Macromolecular Symposia

Cover image for Vol. 372 Issue 1

April 05, 2011

Stem Cells: Polymeric Scaffold for Adipose Stem Cells in Bone Tissue Engineering

Stem Cells: Polymeric Scaffold for Adipose Stem Cells in Bone Tissue Engineering

Pieter-Paul A. Vergroesen, Robert-Jan Kroeze, Marco N. Helder, and Theodoor H. Smit*

In orthopaedics, there is an unmet need for graft material to provide support, fill voids and enhance biological repair of bone defects. Using donor bone from the patient (autografts) has been the standard procedure as it is well established, safe, relatively cheap, however, it also involves an additional surgery that is associated with pain, infections, vascular injuries etc. Allografts (bone from other patients stored in a bone bank) is a reasonable alternative but has disadvantages such as non-specific inflammations and prolonged healing times. Fat-derived stem cells and synthetic polymers open new, more practicable routes for bone tissue engineering. T. H. Smit and co-workers highlight the potential of poly(L-lactide-co-caprolactone) (PLCL) to serve as a radiolucent scaffold in bone tissue engineering. An in vivo spinal fusion study in a goat model provides a preclinical proof-of-concept for a one-step surgical procedure with ASCs in bone tissue engineering.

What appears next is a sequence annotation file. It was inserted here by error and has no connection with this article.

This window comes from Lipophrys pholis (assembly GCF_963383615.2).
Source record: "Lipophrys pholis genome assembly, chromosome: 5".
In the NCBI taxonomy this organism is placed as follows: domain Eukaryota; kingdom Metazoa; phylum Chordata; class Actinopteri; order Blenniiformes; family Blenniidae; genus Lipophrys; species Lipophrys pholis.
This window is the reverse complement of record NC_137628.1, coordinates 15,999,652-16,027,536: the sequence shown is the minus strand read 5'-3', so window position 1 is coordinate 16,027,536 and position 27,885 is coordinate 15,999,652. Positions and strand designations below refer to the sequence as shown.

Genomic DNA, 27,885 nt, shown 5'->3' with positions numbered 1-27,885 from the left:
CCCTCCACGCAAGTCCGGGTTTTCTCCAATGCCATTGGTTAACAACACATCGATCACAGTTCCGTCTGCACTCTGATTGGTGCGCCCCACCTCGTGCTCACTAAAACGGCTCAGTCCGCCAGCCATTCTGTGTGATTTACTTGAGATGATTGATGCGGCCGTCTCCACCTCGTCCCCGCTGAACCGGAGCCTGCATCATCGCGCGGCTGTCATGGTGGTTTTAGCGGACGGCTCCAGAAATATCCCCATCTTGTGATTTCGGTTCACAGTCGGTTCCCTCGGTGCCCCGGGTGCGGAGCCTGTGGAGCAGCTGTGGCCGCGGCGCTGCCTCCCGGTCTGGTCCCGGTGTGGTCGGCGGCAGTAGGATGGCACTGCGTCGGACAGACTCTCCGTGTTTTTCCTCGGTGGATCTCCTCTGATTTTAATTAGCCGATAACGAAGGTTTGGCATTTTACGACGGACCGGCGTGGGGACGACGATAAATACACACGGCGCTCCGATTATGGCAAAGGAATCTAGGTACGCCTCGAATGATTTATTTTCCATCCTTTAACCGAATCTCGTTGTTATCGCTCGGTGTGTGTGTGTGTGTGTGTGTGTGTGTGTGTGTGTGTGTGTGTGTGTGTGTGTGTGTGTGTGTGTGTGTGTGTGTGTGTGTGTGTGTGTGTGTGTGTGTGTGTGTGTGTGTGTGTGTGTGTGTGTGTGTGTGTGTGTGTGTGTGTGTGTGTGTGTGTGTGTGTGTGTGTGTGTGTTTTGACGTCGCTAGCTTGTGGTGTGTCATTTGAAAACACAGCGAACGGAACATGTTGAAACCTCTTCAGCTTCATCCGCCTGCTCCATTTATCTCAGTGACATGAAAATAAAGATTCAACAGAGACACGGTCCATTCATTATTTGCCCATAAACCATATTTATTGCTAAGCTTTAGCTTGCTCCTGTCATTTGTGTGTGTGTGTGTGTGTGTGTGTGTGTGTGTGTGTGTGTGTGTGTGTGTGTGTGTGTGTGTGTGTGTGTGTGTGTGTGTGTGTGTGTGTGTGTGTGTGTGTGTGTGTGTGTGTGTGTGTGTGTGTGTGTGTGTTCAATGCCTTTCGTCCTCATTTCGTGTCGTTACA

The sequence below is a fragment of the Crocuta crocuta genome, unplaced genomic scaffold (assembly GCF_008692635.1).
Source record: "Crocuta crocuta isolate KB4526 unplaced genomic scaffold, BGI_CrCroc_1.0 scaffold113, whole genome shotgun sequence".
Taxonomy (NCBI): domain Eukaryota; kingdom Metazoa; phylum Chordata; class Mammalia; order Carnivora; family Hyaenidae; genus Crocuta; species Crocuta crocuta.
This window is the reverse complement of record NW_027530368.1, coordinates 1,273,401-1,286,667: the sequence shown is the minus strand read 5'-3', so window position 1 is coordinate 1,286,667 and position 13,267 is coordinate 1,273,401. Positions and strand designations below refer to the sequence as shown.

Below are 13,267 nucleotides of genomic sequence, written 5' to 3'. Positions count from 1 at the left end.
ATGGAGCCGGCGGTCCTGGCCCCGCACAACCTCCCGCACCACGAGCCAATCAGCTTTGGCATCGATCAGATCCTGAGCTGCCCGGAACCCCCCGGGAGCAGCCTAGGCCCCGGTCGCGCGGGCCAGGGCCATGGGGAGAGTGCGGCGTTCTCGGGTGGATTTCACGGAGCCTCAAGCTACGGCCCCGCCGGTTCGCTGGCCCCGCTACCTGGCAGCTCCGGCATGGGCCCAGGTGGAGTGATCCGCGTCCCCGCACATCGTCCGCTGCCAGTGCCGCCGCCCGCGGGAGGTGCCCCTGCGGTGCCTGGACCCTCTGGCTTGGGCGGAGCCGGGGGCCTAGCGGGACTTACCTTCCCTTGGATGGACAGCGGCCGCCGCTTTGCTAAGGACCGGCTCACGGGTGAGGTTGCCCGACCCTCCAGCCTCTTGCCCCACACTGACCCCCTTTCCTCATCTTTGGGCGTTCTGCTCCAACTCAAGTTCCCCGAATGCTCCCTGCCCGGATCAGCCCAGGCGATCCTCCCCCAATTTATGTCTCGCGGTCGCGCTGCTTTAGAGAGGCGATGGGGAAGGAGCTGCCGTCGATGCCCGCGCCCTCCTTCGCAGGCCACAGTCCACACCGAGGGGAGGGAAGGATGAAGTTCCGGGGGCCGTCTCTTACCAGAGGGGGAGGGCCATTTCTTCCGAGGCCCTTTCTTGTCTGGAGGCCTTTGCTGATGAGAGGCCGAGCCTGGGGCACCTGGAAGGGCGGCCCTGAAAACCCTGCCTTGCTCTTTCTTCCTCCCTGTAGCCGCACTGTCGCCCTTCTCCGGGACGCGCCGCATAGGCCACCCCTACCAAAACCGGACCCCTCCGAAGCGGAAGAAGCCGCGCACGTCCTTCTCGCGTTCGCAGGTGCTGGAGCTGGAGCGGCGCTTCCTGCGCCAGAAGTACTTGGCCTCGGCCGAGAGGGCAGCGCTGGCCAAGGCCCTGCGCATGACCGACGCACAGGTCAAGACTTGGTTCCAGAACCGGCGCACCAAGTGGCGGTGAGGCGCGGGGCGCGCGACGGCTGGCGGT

Macromol. Biosci., DOI: 10.1002/mabi.201000433

Other contributions to the article series on stem cells can be found here.

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